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Session 43 - Source Surveys.
Display session, Wednesday, June 11
South Main Hall,

[43.02] New Insights into QSO Absorption Lines from Multiple Sightlines

A. Crotts (Columbia), S. Burles, D. Tytler (UCSD), Y. Fang (Columbia)

We present Keck HIRES and KPNO 4m/RC Spec spectra of the close QSO triplet 1623+27 (z\approx 2.5, separations s= 127-177 arcsec) and close QSO pair 1517+239, and resulting new insights into the clustering, shape and size of both C IV and Ly \alpha absorption line objects. The cross-correlation of C IV absorbers between sightlines is much weaker than earlier measurements on corresponding scales along single sightlines of the two-point correlation function \xi_a. Internal velocity splittings and/or large deviations from the Hubble flow predominate in establishing \xi_a of C IV absorbers, and that spatial clustering alone cannot explain the strong \xi_a for single-sightline velocity splittings 200 km s^-1<\Delta v <600 km s^-1. For Ly \alpha absorbers, a significant cross-correlation signal persists for velocity differences between sightlines \Delta v < 200 km s^-1, as seen earlier across closer sightline pairs. (Transverse separations for 1623+27 are 0.5-0.7 h^-1 Mpc.) We note that most of the non-random portion of this signal seems to arise from absorbers that span all three sightlines, and show that this indicates a cloud shape on these scales that is close to round in cross-section, with a cross-sectional aspect ratio a < 2 (where a, specifically, is the length-to-diameter ratio for circular-sectioned cylinders). Possibly, the same cross-sectional behavior might arise in disks rather than unflattened clouds, and the kinematics of the objects spanning all three sightlines is consistent with sheets expanding in 2D in the Hubble flow. These results are not highly statistically significant, but do rule out filamentary morphology on proper scales larger than about 0.5 h^-1 Mpc. We also study larger scale structure, and find marginal evidence against the hypothesis that the ``proximity effect'' exists in the Ly \alpha forest of a background QSO due to a bright foreground QSO. We also analyze the QSO pair 1517+239 (z \approx 1.9, s=102 arcsec), and show that it, along with 1623+27 and other pairs, do not confirm that Ly \alpha cloud size decreases with z.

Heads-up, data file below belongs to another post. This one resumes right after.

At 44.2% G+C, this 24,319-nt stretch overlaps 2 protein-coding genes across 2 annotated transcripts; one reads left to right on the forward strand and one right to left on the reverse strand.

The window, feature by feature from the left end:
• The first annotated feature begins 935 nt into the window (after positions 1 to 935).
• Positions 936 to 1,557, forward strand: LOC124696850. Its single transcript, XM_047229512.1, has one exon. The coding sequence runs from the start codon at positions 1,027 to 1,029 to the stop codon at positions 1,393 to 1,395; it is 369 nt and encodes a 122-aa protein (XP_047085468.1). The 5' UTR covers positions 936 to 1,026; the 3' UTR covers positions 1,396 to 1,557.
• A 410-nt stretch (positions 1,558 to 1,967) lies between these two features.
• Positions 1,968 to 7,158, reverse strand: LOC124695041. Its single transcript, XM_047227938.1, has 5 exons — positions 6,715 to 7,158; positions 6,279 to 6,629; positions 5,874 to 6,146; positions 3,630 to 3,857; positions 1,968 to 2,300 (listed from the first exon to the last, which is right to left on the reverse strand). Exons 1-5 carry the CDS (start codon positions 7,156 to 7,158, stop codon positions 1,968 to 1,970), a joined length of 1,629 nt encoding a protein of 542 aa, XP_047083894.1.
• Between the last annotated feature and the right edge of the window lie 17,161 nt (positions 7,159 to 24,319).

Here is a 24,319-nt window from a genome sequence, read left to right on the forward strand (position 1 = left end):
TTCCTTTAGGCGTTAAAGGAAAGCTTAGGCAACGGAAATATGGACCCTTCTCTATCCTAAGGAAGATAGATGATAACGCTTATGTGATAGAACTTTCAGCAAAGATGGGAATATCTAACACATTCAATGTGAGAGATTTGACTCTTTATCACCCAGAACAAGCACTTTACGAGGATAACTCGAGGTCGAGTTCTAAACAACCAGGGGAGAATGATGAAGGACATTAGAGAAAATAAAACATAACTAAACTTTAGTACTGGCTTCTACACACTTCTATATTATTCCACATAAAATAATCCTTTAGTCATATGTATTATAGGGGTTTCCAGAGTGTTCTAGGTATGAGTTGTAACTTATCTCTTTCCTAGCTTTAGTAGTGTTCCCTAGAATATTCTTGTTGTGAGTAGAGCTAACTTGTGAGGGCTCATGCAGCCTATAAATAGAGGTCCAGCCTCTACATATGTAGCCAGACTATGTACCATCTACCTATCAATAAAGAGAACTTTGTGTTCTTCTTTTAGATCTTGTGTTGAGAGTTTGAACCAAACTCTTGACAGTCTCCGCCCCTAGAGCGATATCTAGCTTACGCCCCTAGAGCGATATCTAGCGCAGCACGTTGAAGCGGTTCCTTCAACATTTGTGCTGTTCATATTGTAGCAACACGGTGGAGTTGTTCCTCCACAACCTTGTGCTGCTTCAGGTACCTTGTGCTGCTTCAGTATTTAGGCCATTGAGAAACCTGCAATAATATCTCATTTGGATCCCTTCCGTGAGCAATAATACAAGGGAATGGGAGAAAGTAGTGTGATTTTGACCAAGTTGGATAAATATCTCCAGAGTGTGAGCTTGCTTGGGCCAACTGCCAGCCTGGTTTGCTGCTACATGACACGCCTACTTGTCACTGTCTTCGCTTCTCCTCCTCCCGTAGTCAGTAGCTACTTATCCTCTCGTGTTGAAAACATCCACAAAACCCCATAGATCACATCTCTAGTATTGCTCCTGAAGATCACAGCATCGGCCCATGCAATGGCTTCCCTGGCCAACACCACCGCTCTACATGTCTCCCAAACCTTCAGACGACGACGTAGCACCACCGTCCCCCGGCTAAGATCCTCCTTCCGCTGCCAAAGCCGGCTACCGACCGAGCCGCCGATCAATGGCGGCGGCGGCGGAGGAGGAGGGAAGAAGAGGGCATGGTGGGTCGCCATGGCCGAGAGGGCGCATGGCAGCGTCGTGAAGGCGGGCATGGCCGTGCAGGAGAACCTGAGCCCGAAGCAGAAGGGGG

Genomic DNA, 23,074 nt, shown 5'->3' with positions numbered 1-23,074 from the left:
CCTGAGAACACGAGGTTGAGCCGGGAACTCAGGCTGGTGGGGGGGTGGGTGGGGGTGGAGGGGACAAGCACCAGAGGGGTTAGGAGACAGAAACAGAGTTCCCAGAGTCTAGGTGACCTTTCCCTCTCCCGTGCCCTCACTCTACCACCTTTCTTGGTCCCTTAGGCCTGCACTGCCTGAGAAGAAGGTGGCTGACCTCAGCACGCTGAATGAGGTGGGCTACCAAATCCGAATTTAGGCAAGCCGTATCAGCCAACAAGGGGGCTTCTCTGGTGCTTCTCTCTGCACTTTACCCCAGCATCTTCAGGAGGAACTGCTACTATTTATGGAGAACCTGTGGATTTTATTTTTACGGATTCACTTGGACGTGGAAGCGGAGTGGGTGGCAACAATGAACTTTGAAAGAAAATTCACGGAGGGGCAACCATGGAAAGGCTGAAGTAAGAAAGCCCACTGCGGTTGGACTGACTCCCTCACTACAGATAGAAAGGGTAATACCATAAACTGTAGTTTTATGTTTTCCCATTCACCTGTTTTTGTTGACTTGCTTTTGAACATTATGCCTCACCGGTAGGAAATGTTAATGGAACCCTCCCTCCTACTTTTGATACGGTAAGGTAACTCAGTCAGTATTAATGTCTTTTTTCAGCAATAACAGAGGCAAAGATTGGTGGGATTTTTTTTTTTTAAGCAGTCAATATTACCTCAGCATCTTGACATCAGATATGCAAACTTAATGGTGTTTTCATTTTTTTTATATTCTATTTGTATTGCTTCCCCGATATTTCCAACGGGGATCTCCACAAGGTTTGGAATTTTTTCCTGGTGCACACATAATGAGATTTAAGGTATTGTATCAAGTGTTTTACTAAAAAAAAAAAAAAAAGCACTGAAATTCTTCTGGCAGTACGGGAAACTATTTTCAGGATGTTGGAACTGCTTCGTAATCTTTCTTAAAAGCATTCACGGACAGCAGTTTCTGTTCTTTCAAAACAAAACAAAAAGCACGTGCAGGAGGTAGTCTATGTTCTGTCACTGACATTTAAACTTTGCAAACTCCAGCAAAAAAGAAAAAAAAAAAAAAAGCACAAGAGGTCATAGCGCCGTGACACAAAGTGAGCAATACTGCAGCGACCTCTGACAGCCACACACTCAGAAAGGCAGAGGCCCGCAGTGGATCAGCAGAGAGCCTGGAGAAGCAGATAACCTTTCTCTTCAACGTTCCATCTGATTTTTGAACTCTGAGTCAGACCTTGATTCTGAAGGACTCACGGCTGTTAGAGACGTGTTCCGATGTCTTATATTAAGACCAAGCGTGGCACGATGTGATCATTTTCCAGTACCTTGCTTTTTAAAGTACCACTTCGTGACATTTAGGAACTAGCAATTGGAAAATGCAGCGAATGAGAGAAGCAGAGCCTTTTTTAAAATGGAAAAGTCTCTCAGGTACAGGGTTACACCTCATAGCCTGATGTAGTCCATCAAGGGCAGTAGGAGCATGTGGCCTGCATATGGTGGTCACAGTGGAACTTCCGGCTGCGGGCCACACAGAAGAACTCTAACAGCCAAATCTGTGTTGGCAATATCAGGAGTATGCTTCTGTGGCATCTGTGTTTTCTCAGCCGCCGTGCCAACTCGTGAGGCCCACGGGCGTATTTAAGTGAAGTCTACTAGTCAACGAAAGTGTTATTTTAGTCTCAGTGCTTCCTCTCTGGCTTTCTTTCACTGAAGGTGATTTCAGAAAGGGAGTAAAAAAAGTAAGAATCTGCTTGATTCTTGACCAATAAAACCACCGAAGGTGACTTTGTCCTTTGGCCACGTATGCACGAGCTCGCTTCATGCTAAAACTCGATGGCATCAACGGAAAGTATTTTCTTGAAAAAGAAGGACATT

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The author(s) of this abstract have provided an email address for comments about the abstract: arlin@astro.columbia.edu1

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